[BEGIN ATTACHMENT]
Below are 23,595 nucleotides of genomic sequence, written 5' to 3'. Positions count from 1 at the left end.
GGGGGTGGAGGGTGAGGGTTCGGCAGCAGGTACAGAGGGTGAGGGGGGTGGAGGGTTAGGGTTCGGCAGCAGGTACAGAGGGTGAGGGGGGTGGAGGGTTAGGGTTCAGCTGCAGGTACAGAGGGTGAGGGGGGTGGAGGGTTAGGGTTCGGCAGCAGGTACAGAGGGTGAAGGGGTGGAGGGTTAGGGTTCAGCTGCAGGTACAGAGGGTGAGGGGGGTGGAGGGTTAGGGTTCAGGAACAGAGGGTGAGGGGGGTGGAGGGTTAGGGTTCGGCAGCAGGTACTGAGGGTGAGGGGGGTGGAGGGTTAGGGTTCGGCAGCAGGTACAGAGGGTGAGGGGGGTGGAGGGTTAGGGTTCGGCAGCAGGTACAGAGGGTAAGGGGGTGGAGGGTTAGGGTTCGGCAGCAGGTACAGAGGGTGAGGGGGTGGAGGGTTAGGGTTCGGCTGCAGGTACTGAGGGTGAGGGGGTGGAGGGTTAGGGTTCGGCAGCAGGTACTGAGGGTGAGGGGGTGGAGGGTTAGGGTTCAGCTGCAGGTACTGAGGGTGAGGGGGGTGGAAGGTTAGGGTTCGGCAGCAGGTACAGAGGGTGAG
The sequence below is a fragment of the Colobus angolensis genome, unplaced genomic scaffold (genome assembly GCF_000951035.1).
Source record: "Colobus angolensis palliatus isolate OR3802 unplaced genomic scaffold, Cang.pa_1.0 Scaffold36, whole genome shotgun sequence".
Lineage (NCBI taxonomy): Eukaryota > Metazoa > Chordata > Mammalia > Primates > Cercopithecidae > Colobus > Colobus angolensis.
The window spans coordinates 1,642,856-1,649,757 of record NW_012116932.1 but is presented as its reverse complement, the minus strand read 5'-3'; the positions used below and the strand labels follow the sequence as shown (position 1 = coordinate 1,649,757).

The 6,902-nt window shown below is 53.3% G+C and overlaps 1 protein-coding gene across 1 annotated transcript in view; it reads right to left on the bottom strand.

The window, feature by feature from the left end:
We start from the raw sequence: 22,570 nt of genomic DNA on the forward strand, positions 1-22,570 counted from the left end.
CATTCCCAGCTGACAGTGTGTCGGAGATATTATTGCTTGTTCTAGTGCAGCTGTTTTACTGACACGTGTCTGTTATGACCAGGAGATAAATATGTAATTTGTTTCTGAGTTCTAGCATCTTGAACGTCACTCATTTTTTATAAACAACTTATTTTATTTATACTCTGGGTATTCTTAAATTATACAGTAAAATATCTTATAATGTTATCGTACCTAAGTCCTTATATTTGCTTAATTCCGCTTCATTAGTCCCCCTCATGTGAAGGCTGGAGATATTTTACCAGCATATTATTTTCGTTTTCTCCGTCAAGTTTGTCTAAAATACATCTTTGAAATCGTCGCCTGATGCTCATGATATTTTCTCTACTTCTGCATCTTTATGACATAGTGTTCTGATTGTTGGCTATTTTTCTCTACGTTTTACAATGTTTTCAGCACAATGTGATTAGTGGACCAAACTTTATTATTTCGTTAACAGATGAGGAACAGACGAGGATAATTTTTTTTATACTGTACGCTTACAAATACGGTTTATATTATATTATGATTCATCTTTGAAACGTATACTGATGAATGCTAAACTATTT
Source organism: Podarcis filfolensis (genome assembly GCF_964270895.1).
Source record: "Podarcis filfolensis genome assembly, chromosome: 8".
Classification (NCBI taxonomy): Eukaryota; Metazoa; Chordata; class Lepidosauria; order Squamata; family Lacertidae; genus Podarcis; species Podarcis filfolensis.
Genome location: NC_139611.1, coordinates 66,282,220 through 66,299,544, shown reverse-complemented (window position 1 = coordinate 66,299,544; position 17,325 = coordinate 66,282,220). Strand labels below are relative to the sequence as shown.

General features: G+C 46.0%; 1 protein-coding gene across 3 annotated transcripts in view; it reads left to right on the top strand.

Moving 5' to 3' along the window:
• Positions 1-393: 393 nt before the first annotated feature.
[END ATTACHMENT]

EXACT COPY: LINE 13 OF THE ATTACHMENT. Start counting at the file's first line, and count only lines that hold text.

Classification (NCBI taxonomy): Eukaryota; Metazoa; Chordata; class Lepidosauria; order Squamata; family Lacertidae; genus Podarcis; species Podarcis filfolensis.